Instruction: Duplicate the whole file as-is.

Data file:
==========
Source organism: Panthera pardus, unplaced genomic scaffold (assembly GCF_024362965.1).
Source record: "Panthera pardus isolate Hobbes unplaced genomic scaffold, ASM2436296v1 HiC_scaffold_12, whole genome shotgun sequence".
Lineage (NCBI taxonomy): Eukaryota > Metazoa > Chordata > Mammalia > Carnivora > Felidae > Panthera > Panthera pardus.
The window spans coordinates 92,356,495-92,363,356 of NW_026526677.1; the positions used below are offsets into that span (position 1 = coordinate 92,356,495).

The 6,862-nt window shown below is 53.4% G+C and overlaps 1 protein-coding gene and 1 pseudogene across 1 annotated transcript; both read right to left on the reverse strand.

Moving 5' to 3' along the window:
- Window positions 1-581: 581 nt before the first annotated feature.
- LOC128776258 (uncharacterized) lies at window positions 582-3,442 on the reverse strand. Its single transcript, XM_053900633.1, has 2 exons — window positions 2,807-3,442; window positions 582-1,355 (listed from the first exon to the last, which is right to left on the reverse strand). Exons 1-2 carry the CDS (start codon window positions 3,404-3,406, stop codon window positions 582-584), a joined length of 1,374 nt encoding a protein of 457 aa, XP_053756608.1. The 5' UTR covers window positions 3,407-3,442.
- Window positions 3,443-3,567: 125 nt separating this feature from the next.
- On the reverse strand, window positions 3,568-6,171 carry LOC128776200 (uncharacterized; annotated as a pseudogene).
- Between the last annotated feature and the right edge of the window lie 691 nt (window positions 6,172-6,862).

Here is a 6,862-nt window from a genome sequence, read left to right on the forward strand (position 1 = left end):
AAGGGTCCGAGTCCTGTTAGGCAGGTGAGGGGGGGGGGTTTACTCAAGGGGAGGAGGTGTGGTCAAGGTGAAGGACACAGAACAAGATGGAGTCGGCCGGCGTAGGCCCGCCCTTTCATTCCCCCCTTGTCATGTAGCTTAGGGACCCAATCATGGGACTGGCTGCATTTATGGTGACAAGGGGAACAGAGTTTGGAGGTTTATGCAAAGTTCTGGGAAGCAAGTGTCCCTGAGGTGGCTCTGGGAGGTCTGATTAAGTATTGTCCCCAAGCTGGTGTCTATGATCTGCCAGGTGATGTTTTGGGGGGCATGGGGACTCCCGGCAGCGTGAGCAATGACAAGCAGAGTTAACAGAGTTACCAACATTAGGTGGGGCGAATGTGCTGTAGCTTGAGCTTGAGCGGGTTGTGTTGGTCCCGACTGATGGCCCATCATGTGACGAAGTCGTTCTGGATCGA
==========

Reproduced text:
Source organism: Panthera pardus, unplaced genomic scaffold (assembly GCF_024362965.1).
Source record: "Panthera pardus isolate Hobbes unplaced genomic scaffold, ASM2436296v1 HiC_scaffold_12, whole genome shotgun sequence".
Lineage (NCBI taxonomy): Eukaryota > Metazoa > Chordata > Mammalia > Carnivora > Felidae > Panthera > Panthera pardus.
The window spans coordinates 92,356,495-92,363,356 of NW_026526677.1; the positions used below are offsets into that span (position 1 = coordinate 92,356,495).

The 6,862-nt window shown below is 53.4% G+C and overlaps 1 protein-coding gene and 1 pseudogene across 1 annotated transcript; both read right to left on the reverse strand.

Moving 5' to 3' along the window:
- Window positions 1-581: 581 nt before the first annotated feature.
- LOC128776258 (uncharacterized) lies at window positions 582-3,442 on the reverse strand. Its single transcript, XM_053900633.1, has 2 exons — window positions 2,807-3,442; window positions 582-1,355 (listed from the first exon to the last, which is right to left on the reverse strand). Exons 1-2 carry the CDS (start codon window positions 3,404-3,406, stop codon window positions 582-584), a joined length of 1,374 nt encoding a protein of 457 aa, XP_053756608.1. The 5' UTR covers window positions 3,407-3,442.
- Window positions 3,443-3,567: 125 nt separating this feature from the next.
- On the reverse strand, window positions 3,568-6,171 carry LOC128776200 (uncharacterized; annotated as a pseudogene).
- Between the last annotated feature and the right edge of the window lie 691 nt (window positions 6,172-6,862).

Here is a 6,862-nt window from a genome sequence, read left to right on the forward strand (position 1 = left end):
AAGGGTCCGAGTCCTGTTAGGCAGGTGAGGGGGGGGGGTTTACTCAAGGGGAGGAGGTGTGGTCAAGGTGAAGGACACAGAACAAGATGGAGTCGGCCGGCGTAGGCCCGCCCTTTCATTCCCCCCTTGTCATGTAGCTTAGGGACCCAATCATGGGACTGGCTGCATTTATGGTGACAAGGGGAACAGAGTTTGGAGGTTTATGCAAAGTTCTGGGAAGCAAGTGTCCCTGAGGTGGCTCTGGGAGGTCTGATTAAGTATTGTCCCCAAGCTGGTGTCTATGATCTGCCAGGTGATGTTTTGGGGGGCATGGGGACTCCCGGCAGCGTGAGCAATGACAAGCAGAGTTAACAGAGTTACCAACATTAGGTGGGGCGAATGTGCTGTAGCTTGAGCTTGAGCGGGTTGTGTTGGTCCCGACTGATGGCCCATCATGTGACGAAGTCGTTCTGGATCGA